Inside the Chapel of Osiris
Dendera Zodiac shows the heavens held up by female figures assisted by falcon-headed gods. In the circumference are 36 decans which were stars used in the ancient Egyptian calendar to keep track of the days of the year.
Although built by non-native rulers, the Temple of Hathor was built according to the traditional Theban architectural style. Also similar to the native Egyptian pharaohs, these rulers used the temples to show the people their piety towards the gods of Egypt. Inside the hypostyle is a fresco of Emperor Nero offering a model of the mammisi to the goddess and outside of the rear wall are images of Cleopatra VII and her son Caesarion by Julius Caeser. On the rear wall is a large False Door with an emblem of Hathor which pilgrims rubbed and scraped at in order to become closer to their goddess. There is a hearing ear shrine here where Hathor can hear the prayers of those commoners who were not allowed to enter the temple.
On the southern exterior wall is Cleopatra VII and her son Caesarian, son of Julius Caesar, making offerings to Hathor and all the other gods. In front of Hathor is Ihy, her son, playing the sistrum.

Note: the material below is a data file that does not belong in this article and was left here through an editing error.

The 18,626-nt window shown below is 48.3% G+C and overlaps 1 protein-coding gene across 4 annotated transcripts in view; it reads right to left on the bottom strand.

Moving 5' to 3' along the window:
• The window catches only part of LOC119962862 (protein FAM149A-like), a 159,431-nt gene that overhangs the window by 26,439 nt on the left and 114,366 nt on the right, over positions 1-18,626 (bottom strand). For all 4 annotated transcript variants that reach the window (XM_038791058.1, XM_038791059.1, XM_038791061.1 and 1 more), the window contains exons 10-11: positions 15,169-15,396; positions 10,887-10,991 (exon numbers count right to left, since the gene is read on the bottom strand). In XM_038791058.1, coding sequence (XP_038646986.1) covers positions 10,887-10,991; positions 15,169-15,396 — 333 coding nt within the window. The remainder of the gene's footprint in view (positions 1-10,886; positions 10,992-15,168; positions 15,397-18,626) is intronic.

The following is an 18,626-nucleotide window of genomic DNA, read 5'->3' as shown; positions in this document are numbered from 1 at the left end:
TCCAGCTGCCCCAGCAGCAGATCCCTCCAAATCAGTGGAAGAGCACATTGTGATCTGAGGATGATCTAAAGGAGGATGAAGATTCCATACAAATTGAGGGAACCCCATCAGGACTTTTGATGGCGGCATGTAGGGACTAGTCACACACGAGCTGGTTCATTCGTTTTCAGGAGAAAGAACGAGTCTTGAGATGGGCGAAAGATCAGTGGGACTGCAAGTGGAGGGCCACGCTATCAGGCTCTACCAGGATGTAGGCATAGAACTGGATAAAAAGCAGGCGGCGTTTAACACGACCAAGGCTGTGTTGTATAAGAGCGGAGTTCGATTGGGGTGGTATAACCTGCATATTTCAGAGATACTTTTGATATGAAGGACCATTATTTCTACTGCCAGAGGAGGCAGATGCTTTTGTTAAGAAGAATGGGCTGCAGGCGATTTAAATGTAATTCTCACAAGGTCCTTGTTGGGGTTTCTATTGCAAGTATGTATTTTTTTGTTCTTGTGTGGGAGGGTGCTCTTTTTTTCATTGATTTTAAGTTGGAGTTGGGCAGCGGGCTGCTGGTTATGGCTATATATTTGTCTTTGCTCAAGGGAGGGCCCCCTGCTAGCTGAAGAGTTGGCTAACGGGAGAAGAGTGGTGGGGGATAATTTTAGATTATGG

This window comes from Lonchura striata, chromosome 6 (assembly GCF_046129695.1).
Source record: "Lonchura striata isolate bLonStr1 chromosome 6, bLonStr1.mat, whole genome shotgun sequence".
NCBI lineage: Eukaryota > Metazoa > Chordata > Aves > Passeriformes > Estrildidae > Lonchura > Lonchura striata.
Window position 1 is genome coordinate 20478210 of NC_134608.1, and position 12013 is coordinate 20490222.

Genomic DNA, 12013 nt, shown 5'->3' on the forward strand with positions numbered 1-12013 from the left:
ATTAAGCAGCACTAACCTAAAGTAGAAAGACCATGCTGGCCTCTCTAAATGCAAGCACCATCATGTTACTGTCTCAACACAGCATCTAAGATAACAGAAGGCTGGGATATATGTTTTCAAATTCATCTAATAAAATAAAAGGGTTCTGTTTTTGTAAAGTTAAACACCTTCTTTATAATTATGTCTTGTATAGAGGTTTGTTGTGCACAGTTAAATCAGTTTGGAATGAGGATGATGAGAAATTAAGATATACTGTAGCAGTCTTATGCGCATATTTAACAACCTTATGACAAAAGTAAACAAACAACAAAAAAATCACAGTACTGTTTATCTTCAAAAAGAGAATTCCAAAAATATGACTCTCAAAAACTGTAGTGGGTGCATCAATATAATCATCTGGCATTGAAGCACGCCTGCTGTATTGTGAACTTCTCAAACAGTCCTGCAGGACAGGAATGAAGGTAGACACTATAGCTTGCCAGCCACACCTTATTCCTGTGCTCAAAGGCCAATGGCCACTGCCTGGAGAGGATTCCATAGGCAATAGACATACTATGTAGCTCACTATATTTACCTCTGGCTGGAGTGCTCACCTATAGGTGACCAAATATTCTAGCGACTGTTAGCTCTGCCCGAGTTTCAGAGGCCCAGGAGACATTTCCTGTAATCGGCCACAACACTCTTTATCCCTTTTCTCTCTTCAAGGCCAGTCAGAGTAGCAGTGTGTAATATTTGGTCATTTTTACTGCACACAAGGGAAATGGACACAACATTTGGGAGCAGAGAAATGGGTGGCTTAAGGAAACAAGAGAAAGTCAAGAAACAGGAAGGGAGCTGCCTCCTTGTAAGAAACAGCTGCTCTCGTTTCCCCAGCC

There is a large False Door with an emblem of Hathor which pilgrims rubbed and scraped at in order to become closer to their goddess.
To the west of the temple is the sacred lake which was used for the priests’ purification.
Egyptian birth houses or mammisis are an important feature of many Late Period and Ptolemaic temple complexes where the reliefs depict scenes of nativity and bringing up of the king as the child of the gods. Here at Dendera, it is positioned at the front of the complex and was quite intricately decorated with reliefs of the births of gods and the pharaoh.
Birth House at Dendera
The Birth House is surrounded by a row of columns embellished with relief images of the God Bes who was the chief god of childhood driving evil spirits away from the babies. Bes was depicted as a dwarf with a big stomach and long whiskers.
The pharaoh as a child with all the gods coming to bless him
On the left, the young pharaoh sitting on the lap of Horus and on the right, he is suckling from Hathor’s breast
Other scenes of the young pharaoh with the gods
Dendera is by far one of my favorite temple complexes in Egypt. It laid buried under the sand and was left untouched by time for over two thousand years. Craning your neck to take in the myths and legends of the astronomical ceiling with the Hathor faces on top of the giant columns gazing down at you is like stepping into an ancient Egypt time machine. If only the walls could speak, the stories they would tell. Take a moment here and imagine the priests busying around, preparing offerings, and bringing the statue of Hathor’s soul up from the crypt to the roof for it to be rejuvenated by the first rays of the sun on the first day of the Egyptian new year thousands of years ago. It is truly a privilege to visit such a beautiful and well preserved temple and I will definitely try to come back someday.
From Luxor we set sail towards Esna and Edfu. Stay tuned!